NCBA CEO: Animal Activists Attacking Beef Producers Through Legislation

The Opportunities for Fairness in Farming, or OFF Act, was introduced in the U.S. Senate last week. It’s aimed at reforming the federal checkoff system.

“The concern is that this is not about the (Beef) Checkoff. It is actually about animal activists attacking us as beef producers,” says National Cattlemen’s Beef Association’s CEO, Colin Woodall.

“The reason why I say that is when you look at the provisions of the OFF Act, the bill that was put in place or introduced, rather, by Senator Cory Booker, who is a Democrat vegan from New Jersey, and Senator Mike Lee, who is a meat-eating Republican from Utah, you can quite clearly see they do not understand how the checkoff works.”

For example, Woodall says the OFF Act says Checkoff money should not be used for lobbying.

“You can’t do that today. It says that checkoff money should not be used to disparage other agricultural commodities. You can’t do that with the checkoff today. It says that the financials of the checkoff should be published so that producers can look at them. All you have to do is go to the Cattlemen’s Beef Board website and you can find the financials of the Cattlemen’s Beef Board.”

The legislation also says that the checkoff should be allowed to be investigated or audited by the office’s inspector general.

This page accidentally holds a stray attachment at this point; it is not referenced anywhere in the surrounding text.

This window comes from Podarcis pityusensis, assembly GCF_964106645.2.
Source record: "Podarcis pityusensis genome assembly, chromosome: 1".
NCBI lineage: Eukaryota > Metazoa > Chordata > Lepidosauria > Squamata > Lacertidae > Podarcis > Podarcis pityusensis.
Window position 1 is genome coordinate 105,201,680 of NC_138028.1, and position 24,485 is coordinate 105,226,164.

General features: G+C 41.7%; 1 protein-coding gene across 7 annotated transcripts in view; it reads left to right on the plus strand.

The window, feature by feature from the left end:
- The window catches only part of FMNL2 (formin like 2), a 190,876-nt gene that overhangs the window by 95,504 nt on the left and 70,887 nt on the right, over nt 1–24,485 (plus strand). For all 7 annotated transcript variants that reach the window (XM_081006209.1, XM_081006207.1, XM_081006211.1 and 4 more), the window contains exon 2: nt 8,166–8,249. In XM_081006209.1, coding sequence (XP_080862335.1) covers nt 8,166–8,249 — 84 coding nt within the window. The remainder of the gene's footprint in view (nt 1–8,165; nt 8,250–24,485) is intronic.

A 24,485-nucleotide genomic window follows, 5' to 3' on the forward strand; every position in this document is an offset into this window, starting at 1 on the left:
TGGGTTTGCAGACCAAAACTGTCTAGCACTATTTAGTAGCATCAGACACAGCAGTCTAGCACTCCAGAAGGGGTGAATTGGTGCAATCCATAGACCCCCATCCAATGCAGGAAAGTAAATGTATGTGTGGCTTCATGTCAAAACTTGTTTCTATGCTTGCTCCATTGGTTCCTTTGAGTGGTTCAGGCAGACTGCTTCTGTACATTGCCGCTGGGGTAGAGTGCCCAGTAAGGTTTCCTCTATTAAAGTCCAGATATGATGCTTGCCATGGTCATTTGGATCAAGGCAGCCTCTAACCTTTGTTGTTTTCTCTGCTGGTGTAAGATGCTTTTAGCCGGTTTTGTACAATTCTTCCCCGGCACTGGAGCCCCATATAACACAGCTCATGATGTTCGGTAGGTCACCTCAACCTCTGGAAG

“Something else that can also happen today. So, you have to step back and say, ‘If all this stuff is already happening, why are they doing it?’ Because it is an attack on the checkoff and the real underlying support here are animal activist groups.”

The OFF Act, Woodall says, is part of a bigger effort to slow down meat consumption.

“They figure the best way to hit us now is just to make it harder for us to do what we do. In all honestly, when you look at that strategy in the checkoff in the OFF Act, it shows that the checkoff is extremely successful because we have been able to build some great beef demand with the checkoff programs.”

Woodall adds that these animal activist groups know if they make it harder to use the checkoff, then that will impact demand.

Source: NAFB News Service